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^ Except for you aren't buying the land with Hyperloop. It sits up on pylons so you aren't cutting off access from one side to the other - the very thing the farmers are fighting about with HSR. In fact, the farmers will barely even have to cut town any trees in their orchards. Tunnelling is far simpler because the vehicles are so much smaller. It would be more like a water tunnel than a train tunnel and those are constructed all of the time. Trains are expected to run much faster and with small enough units that all runs would be direct - no need to stop in Fresno if everyone on the train is headed to San Francisco. Dispatch times are expected to be only a couple of minutes apart so there is no set schedule.

Yes this is all speculative at this point because there is not even a working prototype - yet. Still, the upside is so much more attractive;
    >700 mph vs. 200mph for HSR (which we know it won't achieve because it has to stop so many times)
    30 min LA to SF vs 2:30 for HSR (which again, we know HSR won't do)
    100% privately funded vs. $69 billion in public money for HSR (which we know is a lie - it will be much higher before it makes the promised SF-LA route, let alone Sacramento or San Diego which was included in what we voted on).
    2 minute dispatch times vs. Hourly (?) Hard to say with HSR - it won't make whatever the projected passenger counts they are stating no matter what.
    No disruption to farming activities vs. cutting farms in half for HSR

So yeah, maybe Hyperloop can't do all of these things or can only do them half as well as projected. We know that HSR CAN'T do any of the things that camp is promising.

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 Post subject: Re: The High Speed Rail boondoggle
PostPosted: Fri Mar 03, 2017 10:23 am 
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Cornice Bowl
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And the hits keep coming. Could this be the thing that will shake Gov. Brown back to reality, or will we get yet another epic denial?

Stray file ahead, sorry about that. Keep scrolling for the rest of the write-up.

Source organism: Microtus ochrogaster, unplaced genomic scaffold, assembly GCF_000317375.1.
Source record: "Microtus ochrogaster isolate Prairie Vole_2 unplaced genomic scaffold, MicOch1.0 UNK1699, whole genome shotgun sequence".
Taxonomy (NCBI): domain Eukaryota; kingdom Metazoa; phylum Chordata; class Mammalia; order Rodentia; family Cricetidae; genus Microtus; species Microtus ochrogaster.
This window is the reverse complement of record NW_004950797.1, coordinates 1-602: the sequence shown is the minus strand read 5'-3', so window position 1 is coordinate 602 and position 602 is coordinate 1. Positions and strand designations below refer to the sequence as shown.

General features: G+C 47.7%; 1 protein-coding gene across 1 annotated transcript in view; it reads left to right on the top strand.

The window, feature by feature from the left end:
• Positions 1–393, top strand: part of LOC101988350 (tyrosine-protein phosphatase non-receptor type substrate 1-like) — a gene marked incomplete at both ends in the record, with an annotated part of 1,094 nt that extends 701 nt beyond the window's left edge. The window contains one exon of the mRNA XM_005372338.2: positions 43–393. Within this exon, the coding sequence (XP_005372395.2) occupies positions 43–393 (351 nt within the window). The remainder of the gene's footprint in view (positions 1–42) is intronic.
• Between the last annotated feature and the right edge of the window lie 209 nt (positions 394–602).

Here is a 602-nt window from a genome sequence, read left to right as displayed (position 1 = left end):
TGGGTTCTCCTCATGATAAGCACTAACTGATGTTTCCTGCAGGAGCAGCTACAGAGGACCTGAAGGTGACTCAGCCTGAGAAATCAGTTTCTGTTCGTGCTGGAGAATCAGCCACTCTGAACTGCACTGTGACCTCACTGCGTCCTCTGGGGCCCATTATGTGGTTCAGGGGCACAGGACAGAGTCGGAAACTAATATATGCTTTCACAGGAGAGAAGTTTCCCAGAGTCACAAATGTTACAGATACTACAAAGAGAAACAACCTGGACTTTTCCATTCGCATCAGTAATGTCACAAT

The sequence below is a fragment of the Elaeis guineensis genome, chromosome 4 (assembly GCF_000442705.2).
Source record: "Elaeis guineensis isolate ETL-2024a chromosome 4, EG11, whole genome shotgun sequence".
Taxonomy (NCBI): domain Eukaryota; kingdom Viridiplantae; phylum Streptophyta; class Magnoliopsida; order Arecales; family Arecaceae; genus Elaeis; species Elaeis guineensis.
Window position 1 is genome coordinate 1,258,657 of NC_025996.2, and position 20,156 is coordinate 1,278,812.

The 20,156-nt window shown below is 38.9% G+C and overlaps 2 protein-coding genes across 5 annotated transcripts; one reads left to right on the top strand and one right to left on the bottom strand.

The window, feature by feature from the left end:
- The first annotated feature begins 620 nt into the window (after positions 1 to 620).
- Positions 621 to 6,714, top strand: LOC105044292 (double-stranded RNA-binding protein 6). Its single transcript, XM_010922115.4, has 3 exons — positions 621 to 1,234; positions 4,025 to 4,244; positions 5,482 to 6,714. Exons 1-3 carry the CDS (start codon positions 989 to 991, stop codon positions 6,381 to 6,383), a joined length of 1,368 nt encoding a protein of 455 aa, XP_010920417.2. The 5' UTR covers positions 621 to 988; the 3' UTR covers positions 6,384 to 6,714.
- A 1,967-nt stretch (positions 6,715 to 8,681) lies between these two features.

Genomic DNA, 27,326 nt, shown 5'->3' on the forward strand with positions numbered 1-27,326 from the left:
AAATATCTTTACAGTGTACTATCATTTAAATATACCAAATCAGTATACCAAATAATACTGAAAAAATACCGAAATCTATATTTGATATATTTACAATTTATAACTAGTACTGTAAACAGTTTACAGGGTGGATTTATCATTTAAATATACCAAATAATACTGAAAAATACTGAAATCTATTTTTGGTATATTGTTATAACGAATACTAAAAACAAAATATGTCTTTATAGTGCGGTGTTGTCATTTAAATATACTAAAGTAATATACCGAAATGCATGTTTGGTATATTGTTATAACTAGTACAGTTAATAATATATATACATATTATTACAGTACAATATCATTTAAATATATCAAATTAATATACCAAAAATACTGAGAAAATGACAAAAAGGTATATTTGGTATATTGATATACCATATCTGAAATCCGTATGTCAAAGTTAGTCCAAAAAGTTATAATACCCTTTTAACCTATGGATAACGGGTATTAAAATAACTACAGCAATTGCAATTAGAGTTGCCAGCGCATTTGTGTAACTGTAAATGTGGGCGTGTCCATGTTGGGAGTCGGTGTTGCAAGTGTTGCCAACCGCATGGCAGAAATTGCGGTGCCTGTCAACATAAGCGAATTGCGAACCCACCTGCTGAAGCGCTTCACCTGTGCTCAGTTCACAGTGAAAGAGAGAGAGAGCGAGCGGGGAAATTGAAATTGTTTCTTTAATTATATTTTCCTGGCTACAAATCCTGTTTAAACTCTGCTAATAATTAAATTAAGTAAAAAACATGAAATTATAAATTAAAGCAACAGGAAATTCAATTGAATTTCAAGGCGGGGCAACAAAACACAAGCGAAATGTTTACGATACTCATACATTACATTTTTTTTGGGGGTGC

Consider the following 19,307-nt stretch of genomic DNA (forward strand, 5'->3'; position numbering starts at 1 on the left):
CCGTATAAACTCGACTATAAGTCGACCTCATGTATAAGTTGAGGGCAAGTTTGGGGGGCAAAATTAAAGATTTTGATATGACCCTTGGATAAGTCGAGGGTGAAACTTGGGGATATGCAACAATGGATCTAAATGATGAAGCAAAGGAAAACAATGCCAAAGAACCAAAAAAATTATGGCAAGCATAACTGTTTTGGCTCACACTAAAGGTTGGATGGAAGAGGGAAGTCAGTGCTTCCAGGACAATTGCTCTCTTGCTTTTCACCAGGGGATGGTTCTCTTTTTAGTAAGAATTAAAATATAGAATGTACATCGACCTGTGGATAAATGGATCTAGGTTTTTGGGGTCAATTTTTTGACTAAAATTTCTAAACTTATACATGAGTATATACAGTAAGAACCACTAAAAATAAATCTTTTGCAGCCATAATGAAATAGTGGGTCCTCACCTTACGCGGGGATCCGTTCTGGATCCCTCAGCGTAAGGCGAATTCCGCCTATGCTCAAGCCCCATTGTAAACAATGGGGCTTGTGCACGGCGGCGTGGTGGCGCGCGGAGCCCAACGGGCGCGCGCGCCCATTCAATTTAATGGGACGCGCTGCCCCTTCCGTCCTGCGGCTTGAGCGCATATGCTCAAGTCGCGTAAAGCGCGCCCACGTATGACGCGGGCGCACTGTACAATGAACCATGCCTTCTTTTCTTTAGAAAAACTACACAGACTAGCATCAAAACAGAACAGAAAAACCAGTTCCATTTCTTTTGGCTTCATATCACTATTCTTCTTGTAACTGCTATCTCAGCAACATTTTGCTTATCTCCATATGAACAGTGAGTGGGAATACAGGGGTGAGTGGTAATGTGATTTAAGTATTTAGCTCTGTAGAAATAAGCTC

http://www.sacbee.com/news/politics-government/politics-columns-blogs/dan-walters/article136098388.html
Quote:
"...the financially challenged project had just suffered two immense hits, either of which could be fatal.

Just hours before the report was issued, results of the state’s latest cap-and-trade auction of greenhouse gas emission allowances – the only source of ongoing bullet train funds – were released and once again it produced almost no money.

Moreover, the report was aired just days after the Trump administration had put an indefinite hold on a $647 million grant for electrifying the Caltrain commuter rail service on the San Francisco Peninsula, a major component of the “blended” bullet train system."

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 Post subject: Re: The High Speed Rail boondoggle
PostPosted: Mon May 01, 2017 11:04 pm 
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Rodger's Ridge
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Sounds like the rats are jumping off the sinking ship

http://www.latimes.com/local/california ... story.html


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 Post subject: Re: The High Speed Rail boondoggle
PostPosted: Fri Jul 14, 2017 2:02 pm 
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Cornice Bowl
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So this happened;
http://www.breitbart.com/california/2017/07/14/hyperloop-one-just-killed-californias-high-speed-rail/

Quote:
Hyperloop One may have just killed California’s high-speed rail project, after the company’s 28-foot long aluminum and carbon-fiber production-scale pod hit its first milestone by traveling down a 1,640-foot near-zero-resistance vacuum tube test-track at a speed of 70 miles-per-hour.